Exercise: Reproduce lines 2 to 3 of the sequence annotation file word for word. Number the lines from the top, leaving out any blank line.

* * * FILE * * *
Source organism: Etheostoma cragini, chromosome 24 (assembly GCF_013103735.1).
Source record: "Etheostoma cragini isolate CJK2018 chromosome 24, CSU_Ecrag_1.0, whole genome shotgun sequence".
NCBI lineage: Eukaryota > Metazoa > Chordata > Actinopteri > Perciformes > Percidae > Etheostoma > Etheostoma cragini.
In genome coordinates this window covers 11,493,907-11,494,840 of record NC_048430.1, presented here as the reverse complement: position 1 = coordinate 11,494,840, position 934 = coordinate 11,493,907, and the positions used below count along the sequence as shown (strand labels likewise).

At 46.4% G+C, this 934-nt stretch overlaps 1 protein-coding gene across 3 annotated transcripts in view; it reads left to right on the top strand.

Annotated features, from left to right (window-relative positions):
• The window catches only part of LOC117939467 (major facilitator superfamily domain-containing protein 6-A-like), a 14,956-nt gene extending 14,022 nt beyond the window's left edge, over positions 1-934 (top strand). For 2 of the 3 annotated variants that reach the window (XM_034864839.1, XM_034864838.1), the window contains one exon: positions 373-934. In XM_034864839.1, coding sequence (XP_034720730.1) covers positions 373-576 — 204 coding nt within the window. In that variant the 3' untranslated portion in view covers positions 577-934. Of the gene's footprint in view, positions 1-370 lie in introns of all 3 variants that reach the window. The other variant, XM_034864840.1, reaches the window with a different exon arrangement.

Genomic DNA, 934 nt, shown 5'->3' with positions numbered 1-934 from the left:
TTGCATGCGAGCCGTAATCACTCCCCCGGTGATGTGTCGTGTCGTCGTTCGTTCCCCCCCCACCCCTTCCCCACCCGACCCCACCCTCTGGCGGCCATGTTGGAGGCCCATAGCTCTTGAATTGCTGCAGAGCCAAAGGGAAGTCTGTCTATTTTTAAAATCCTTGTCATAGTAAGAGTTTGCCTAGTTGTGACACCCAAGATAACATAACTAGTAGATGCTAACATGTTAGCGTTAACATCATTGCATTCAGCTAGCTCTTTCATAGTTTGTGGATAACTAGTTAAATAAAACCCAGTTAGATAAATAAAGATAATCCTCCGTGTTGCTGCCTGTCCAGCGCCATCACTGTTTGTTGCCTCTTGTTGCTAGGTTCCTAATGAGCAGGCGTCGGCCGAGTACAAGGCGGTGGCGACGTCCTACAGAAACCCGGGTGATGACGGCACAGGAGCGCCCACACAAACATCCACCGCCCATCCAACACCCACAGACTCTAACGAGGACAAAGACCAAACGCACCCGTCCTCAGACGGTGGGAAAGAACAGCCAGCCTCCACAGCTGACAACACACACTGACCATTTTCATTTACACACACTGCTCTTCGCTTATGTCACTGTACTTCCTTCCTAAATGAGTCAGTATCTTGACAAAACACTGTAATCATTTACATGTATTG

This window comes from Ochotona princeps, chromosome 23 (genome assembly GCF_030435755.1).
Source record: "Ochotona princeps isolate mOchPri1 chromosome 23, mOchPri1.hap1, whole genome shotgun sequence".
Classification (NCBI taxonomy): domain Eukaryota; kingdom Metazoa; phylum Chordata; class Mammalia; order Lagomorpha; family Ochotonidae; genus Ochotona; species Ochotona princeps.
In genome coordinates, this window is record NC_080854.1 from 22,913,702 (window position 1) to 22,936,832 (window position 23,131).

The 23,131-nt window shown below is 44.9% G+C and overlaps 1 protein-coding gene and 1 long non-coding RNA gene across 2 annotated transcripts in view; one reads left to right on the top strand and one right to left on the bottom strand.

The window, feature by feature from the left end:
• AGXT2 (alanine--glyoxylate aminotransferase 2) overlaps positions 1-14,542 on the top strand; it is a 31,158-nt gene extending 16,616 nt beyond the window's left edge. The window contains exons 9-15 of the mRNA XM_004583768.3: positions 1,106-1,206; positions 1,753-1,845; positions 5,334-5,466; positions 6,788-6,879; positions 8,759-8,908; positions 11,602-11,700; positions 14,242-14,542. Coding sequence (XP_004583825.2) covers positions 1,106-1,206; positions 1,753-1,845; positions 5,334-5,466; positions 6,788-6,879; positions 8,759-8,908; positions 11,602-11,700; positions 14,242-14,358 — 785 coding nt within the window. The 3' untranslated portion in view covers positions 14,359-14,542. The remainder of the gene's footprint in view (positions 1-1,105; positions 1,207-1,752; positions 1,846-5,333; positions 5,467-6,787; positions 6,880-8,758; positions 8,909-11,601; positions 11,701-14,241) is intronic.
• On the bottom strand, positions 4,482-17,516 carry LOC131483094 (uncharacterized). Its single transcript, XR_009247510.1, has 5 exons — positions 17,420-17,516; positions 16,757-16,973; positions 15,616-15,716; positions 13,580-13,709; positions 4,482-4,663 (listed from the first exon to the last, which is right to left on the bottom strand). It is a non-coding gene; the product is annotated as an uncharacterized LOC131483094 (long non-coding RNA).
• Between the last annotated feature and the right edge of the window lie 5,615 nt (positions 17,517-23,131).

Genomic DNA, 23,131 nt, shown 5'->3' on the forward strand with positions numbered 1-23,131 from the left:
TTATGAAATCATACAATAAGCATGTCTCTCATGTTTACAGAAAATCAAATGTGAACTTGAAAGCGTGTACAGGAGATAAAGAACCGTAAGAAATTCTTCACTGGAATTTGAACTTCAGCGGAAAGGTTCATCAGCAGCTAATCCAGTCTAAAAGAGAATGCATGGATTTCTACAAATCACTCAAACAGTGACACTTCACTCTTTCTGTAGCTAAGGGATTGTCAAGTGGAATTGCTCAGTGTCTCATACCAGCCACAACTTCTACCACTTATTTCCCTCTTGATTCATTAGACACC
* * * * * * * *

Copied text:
Source record: "Etheostoma cragini isolate CJK2018 chromosome 24, CSU_Ecrag_1.0, whole genome shotgun sequence".
NCBI lineage: Eukaryota > Metazoa > Chordata > Actinopteri > Perciformes > Percidae > Etheostoma > Etheostoma cragini.